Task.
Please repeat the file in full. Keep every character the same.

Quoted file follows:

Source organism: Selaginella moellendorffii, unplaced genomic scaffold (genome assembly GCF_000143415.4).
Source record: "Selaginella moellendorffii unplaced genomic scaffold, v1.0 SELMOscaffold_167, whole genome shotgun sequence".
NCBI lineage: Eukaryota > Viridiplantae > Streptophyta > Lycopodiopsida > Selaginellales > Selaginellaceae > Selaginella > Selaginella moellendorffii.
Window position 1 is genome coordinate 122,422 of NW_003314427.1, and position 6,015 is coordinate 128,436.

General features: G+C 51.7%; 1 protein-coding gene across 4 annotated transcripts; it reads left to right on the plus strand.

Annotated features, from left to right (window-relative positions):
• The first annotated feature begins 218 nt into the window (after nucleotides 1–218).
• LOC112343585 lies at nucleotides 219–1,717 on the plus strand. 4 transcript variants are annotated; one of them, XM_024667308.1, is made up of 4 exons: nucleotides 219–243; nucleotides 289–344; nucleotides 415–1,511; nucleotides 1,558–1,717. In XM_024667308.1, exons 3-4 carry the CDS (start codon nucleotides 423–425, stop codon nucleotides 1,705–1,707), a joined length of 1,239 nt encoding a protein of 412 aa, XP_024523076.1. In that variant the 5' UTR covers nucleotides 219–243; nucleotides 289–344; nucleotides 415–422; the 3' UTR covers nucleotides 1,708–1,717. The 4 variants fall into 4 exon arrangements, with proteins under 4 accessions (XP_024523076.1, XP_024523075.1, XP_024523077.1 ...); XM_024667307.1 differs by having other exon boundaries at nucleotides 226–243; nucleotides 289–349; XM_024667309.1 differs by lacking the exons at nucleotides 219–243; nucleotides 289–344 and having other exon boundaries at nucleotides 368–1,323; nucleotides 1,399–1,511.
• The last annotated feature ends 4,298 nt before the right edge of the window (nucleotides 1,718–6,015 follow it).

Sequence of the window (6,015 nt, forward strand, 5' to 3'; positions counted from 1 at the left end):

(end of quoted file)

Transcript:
Source organism: Selaginella moellendorffii, unplaced genomic scaffold (genome assembly GCF_000143415.4).
Source record: "Selaginella moellendorffii unplaced genomic scaffold, v1.0 SELMOscaffold_167, whole genome shotgun sequence".
NCBI lineage: Eukaryota > Viridiplantae > Streptophyta > Lycopodiopsida > Selaginellales > Selaginellaceae > Selaginella > Selaginella moellendorffii.
Window position 1 is genome coordinate 122,422 of NW_003314427.1, and position 6,015 is coordinate 128,436.

General features: G+C 51.7%; 1 protein-coding gene across 4 annotated transcripts; it reads left to right on the plus strand.

Annotated features, from left to right (window-relative positions):
• The first annotated feature begins 218 nt into the window (after nucleotides 1–218).
• LOC112343585 lies at nucleotides 219–1,717 on the plus strand. 4 transcript variants are annotated; one of them, XM_024667308.1, is made up of 4 exons: nucleotides 219–243; nucleotides 289–344; nucleotides 415–1,511; nucleotides 1,558–1,717. In XM_024667308.1, exons 3-4 carry the CDS (start codon nucleotides 423–425, stop codon nucleotides 1,705–1,707), a joined length of 1,239 nt encoding a protein of 412 aa, XP_024523076.1. In that variant the 5' UTR covers nucleotides 219–243; nucleotides 289–344; nucleotides 415–422; the 3' UTR covers nucleotides 1,708–1,717. The 4 variants fall into 4 exon arrangements, with proteins under 4 accessions (XP_024523076.1, XP_024523075.1, XP_024523077.1 ...); XM_024667307.1 differs by having other exon boundaries at nucleotides 226–243; nucleotides 289–349; XM_024667309.1 differs by lacking the exons at nucleotides 219–243; nucleotides 289–344 and having other exon boundaries at nucleotides 368–1,323; nucleotides 1,399–1,511.
• The last annotated feature ends 4,298 nt before the right edge of the window (nucleotides 1,718–6,015 follow it).

Sequence of the window (6,015 nt, forward strand, 5' to 3'; positions counted from 1 at the left end):